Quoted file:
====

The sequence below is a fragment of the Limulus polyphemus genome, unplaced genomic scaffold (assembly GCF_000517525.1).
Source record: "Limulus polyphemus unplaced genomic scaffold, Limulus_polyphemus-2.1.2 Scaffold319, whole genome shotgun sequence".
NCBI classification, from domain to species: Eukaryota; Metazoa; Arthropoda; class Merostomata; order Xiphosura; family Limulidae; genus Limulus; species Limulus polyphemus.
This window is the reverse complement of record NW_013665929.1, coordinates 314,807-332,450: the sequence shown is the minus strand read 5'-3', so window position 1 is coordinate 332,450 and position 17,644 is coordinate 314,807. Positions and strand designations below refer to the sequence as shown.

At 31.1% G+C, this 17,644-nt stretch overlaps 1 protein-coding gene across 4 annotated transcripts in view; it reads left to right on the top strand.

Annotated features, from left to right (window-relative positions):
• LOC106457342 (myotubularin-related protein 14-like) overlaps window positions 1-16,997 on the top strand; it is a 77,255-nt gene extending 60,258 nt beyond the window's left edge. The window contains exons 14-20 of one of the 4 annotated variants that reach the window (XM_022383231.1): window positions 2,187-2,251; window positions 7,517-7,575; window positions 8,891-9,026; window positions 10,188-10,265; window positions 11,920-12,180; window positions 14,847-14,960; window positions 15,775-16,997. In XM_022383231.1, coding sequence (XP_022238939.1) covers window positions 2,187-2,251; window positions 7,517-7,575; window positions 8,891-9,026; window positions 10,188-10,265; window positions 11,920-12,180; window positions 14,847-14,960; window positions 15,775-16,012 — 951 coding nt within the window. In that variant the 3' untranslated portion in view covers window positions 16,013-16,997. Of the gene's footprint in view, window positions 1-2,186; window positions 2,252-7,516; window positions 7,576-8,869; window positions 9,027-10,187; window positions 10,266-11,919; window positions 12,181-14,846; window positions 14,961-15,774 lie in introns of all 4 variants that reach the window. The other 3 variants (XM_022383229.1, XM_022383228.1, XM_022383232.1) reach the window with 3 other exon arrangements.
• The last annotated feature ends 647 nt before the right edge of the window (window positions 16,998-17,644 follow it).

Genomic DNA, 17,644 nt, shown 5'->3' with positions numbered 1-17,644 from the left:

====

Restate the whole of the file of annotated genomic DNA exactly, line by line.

The sequence below is a fragment of the Limulus polyphemus genome, unplaced genomic scaffold (assembly GCF_000517525.1).
Source record: "Limulus polyphemus unplaced genomic scaffold, Limulus_polyphemus-2.1.2 Scaffold319, whole genome shotgun sequence".
NCBI classification, from domain to species: Eukaryota; Metazoa; Arthropoda; class Merostomata; order Xiphosura; family Limulidae; genus Limulus; species Limulus polyphemus.
This window is the reverse complement of record NW_013665929.1, coordinates 314,807-332,450: the sequence shown is the minus strand read 5'-3', so window position 1 is coordinate 332,450 and position 17,644 is coordinate 314,807. Positions and strand designations below refer to the sequence as shown.

At 31.1% G+C, this 17,644-nt stretch overlaps 1 protein-coding gene across 4 annotated transcripts in view; it reads left to right on the top strand.

Annotated features, from left to right (window-relative positions):
• LOC106457342 (myotubularin-related protein 14-like) overlaps window positions 1-16,997 on the top strand; it is a 77,255-nt gene extending 60,258 nt beyond the window's left edge. The window contains exons 14-20 of one of the 4 annotated variants that reach the window (XM_022383231.1): window positions 2,187-2,251; window positions 7,517-7,575; window positions 8,891-9,026; window positions 10,188-10,265; window positions 11,920-12,180; window positions 14,847-14,960; window positions 15,775-16,997. In XM_022383231.1, coding sequence (XP_022238939.1) covers window positions 2,187-2,251; window positions 7,517-7,575; window positions 8,891-9,026; window positions 10,188-10,265; window positions 11,920-12,180; window positions 14,847-14,960; window positions 15,775-16,012 — 951 coding nt within the window. In that variant the 3' untranslated portion in view covers window positions 16,013-16,997. Of the gene's footprint in view, window positions 1-2,186; window positions 2,252-7,516; window positions 7,576-8,869; window positions 9,027-10,187; window positions 10,266-11,919; window positions 12,181-14,846; window positions 14,961-15,774 lie in introns of all 4 variants that reach the window. The other 3 variants (XM_022383229.1, XM_022383228.1, XM_022383232.1) reach the window with 3 other exon arrangements.
• The last annotated feature ends 647 nt before the right edge of the window (window positions 16,998-17,644 follow it).

Genomic DNA, 17,644 nt, shown 5'->3' with positions numbered 1-17,644 from the left: